How to talk about: Puberty (Boys)

James Beck and Christian Gallen are part of our Attitude team, and have been for a long time. Between them, they have delivered presentations to over 300,000 young people nationwide, helping them make better choices around drugs and alcohol, sex, depression, youth suicide, technology, social media and having great relationships with their families.

“What is a tampon and do I need one?”
“Why does Bryan have armpit fuzz?”
“How come I can’t hit those high notes in choir anymore?”

If you have a son approaching the teen years, chances are you’ll start to hear questions like these around the house. Which is great! It means your son is ready to find out about the wonderful world of puberty. The question is, are you ready to tell him about it?

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Why talk to your son about puberty?

Very few parents have spent their son’s childhood excitedly anticipating the day that they get to discuss pubic hair, pimples and penis development. To be honest, it makes many parents feel slightly uncomfortable.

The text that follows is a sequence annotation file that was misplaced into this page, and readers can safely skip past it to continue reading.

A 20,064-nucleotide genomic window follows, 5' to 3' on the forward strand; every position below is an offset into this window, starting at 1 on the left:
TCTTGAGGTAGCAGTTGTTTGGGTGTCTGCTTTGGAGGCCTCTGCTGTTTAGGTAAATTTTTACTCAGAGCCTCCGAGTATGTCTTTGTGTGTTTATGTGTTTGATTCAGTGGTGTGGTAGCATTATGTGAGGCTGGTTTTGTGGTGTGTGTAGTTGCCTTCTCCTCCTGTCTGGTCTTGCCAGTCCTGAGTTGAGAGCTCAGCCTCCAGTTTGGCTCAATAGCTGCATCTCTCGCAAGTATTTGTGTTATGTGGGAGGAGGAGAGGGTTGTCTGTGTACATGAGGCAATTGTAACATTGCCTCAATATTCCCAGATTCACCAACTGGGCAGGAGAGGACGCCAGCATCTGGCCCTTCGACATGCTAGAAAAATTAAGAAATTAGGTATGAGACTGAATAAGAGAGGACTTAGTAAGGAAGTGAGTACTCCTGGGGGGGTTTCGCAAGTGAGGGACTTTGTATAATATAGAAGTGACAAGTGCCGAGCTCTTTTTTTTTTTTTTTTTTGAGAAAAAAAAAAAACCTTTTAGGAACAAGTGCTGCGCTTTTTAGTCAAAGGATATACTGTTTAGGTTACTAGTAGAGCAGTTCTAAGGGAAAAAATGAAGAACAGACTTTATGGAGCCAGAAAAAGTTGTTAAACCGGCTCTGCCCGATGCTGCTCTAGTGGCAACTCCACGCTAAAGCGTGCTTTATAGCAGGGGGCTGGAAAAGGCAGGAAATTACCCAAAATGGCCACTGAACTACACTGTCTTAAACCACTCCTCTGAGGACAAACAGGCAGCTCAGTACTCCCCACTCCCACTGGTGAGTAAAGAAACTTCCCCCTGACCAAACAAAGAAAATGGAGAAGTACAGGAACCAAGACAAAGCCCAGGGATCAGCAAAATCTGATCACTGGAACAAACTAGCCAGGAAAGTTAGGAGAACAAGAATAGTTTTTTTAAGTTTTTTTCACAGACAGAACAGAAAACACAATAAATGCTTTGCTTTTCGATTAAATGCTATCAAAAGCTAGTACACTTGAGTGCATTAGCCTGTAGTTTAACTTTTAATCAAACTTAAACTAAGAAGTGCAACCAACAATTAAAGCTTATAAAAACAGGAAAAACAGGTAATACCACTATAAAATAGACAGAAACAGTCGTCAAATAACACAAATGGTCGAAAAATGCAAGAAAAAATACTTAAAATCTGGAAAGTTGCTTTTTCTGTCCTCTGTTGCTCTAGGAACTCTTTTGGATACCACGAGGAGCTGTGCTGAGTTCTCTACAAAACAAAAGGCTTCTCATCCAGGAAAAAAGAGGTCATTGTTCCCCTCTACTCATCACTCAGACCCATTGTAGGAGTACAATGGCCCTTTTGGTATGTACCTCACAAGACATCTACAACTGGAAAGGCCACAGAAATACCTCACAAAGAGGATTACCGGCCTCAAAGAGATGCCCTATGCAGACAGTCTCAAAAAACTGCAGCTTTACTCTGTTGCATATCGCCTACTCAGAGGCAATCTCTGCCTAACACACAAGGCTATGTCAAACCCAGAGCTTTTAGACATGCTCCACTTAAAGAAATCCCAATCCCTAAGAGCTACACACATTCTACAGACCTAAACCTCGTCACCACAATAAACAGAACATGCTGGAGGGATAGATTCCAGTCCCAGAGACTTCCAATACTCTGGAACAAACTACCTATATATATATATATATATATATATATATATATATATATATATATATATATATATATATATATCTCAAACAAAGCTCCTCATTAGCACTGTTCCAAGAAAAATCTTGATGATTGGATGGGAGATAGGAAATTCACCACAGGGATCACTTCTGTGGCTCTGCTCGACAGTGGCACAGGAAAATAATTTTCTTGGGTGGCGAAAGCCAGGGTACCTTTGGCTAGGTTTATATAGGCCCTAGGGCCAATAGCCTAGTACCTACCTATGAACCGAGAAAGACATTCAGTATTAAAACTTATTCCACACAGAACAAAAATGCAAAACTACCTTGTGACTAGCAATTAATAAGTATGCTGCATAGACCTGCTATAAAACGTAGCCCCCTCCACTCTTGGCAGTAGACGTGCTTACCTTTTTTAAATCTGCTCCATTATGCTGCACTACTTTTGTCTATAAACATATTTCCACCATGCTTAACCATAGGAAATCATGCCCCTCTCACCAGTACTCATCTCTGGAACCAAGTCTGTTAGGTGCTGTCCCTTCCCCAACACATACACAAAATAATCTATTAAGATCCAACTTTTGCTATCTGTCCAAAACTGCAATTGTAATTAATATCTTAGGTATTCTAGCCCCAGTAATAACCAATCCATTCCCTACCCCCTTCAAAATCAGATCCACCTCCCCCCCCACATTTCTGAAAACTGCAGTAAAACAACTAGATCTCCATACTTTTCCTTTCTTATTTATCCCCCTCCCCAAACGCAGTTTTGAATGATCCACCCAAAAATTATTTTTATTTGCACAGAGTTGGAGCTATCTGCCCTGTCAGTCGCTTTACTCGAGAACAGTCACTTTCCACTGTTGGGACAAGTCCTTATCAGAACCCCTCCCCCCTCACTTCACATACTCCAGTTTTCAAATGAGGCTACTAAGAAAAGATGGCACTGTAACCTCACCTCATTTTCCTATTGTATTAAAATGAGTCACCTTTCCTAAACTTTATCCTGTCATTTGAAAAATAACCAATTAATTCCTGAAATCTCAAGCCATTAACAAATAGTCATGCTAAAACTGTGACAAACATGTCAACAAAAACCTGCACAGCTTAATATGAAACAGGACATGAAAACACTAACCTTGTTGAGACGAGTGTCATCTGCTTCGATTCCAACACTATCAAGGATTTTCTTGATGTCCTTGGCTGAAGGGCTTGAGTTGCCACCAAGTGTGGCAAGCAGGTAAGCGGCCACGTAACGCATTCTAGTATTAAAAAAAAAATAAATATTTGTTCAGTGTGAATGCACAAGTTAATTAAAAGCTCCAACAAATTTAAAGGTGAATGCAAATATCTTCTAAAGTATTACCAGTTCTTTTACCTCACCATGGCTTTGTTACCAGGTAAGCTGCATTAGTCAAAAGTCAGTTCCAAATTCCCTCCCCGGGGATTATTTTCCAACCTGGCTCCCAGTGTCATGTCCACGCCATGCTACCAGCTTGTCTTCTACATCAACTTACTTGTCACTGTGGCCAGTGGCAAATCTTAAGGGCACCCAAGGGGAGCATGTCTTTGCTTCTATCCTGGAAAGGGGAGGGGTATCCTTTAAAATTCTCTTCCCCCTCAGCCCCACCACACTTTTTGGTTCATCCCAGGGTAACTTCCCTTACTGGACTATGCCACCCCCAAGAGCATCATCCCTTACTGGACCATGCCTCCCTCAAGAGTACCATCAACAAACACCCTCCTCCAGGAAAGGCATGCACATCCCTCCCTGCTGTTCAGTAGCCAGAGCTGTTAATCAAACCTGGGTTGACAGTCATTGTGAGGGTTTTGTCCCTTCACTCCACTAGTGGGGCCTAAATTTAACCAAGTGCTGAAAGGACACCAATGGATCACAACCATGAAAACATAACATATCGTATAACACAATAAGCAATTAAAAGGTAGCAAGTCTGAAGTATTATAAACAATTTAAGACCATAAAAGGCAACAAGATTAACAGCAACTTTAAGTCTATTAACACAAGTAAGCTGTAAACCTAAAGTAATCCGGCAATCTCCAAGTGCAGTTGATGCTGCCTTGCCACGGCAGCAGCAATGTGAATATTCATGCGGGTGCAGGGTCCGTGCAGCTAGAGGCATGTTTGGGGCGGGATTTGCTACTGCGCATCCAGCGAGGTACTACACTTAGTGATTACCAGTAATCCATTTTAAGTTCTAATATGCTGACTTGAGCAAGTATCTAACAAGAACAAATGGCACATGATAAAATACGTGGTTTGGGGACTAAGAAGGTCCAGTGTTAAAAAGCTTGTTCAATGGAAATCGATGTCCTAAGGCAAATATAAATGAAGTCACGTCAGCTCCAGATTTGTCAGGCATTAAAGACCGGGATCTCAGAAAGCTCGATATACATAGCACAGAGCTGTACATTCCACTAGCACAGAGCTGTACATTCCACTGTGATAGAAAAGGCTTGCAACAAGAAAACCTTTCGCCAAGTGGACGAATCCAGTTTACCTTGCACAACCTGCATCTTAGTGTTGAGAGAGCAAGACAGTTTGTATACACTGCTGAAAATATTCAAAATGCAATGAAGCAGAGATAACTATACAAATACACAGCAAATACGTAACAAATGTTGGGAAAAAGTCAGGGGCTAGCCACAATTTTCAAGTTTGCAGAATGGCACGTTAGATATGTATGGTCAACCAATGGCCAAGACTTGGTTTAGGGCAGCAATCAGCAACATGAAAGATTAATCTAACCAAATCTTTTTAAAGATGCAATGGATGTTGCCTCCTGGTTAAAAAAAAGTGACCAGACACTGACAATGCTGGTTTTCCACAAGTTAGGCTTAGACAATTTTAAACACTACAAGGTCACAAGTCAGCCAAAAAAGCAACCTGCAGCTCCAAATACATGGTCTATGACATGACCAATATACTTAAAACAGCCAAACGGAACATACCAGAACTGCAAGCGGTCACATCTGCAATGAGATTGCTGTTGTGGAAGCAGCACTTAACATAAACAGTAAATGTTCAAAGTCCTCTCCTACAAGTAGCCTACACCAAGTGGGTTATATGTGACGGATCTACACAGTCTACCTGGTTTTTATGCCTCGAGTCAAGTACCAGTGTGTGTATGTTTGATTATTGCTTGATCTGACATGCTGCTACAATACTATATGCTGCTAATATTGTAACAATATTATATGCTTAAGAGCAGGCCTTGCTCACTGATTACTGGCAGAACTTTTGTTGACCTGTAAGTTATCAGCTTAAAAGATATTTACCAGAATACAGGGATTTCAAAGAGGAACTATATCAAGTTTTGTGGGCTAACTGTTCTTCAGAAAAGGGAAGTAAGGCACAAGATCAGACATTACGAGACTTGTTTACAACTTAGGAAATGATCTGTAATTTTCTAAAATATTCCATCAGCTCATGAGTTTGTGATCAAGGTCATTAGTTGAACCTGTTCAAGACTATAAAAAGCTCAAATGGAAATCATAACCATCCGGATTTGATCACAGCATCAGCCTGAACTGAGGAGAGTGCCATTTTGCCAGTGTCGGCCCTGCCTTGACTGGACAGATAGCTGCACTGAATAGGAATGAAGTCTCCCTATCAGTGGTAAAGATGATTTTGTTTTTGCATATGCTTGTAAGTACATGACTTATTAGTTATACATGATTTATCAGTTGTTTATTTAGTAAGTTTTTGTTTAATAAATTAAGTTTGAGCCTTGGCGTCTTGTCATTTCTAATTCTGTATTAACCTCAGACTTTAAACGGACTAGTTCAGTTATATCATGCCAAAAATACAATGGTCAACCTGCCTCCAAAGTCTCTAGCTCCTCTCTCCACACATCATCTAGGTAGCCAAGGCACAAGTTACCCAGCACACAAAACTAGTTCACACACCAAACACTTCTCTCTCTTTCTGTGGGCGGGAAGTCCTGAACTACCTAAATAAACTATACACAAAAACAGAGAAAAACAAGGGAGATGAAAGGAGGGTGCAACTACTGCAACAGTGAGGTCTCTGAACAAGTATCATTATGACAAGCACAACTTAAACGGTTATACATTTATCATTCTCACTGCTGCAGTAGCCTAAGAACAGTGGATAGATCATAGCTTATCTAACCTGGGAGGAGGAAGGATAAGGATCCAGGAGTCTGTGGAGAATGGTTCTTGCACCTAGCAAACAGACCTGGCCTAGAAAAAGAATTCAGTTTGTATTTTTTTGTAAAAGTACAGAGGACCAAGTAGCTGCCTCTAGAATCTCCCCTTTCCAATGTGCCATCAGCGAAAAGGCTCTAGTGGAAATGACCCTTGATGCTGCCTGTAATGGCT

But it is more important than ever that your boy can honestly talk to you about his changing body. Especially because your son probably has some questions about it (and girls’ bodies as well). If your son feels like he can’t ask you questions, he’ll probably ask Uncle Google – and you know that searching ‘why are my balls getting hairy?’ could have disastrous results. Google hasn’t always got your family’s values in mind – but you do!

So please continue reading this online content about puberty so your son doesn’t need to read online content about puberty. Actually, one way to talk to your son about puberty is to get him to read this article and chat about it with him.

When’s the best time to have the chat?

Do you bring it up at their birthday party in front of their friends? Do you shout about it from the sideline during their soccer game? Do you talk about it during your speech at their wedding?